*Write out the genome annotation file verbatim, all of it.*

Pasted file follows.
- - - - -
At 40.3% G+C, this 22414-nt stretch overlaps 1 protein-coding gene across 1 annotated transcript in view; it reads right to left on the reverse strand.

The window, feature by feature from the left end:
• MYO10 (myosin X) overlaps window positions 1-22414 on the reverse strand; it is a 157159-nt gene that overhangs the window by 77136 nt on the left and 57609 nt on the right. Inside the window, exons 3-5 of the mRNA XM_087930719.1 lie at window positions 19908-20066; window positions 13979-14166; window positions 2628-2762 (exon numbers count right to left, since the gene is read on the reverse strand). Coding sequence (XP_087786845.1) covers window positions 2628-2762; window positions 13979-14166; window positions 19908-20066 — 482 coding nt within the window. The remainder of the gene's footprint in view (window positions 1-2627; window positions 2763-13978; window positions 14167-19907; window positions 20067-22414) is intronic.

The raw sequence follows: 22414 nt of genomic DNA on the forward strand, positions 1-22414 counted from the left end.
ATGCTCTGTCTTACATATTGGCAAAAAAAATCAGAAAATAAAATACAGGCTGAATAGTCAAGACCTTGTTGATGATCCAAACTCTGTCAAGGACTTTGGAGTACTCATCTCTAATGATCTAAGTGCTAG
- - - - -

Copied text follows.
At 40.3% G+C, this 22414-nt stretch overlaps 1 protein-coding gene across 1 annotated transcript in view; it reads right to left on the reverse strand.

The window, feature by feature from the left end:
• MYO10 (myosin X) overlaps window positions 1-22414 on the reverse strand; it is a 157159-nt gene that overhangs the window by 77136 nt on the left and 57609 nt on the right. Inside the window, exons 3-5 of the mRNA XM_087930719.1 lie at window positions 19908-20066; window positions 13979-14166; window positions 2628-2762 (exon numbers count right to left, since the gene is read on the reverse strand). Coding sequence (XP_087786845.1) covers window positions 2628-2762; window positions 13979-14166; window positions 19908-20066 — 482 coding nt within the window. The remainder of the gene's footprint in view (window positions 1-2627; window positions 2763-13978; window positions 14167-19907; window positions 20067-22414) is intronic.

The raw sequence follows: 22414 nt of genomic DNA on the forward strand, positions 1-22414 counted from the left end.
ATGCTCTGTCTTACATATTGGCAAAAAAAATCAGAAAATAAAATACAGGCTGAATAGTCAAGACCTTGTTGATGATCCAAACTCTGTCAAGGACTTTGGAGTACTCATCTCTAATGATCTAAGTGCTAG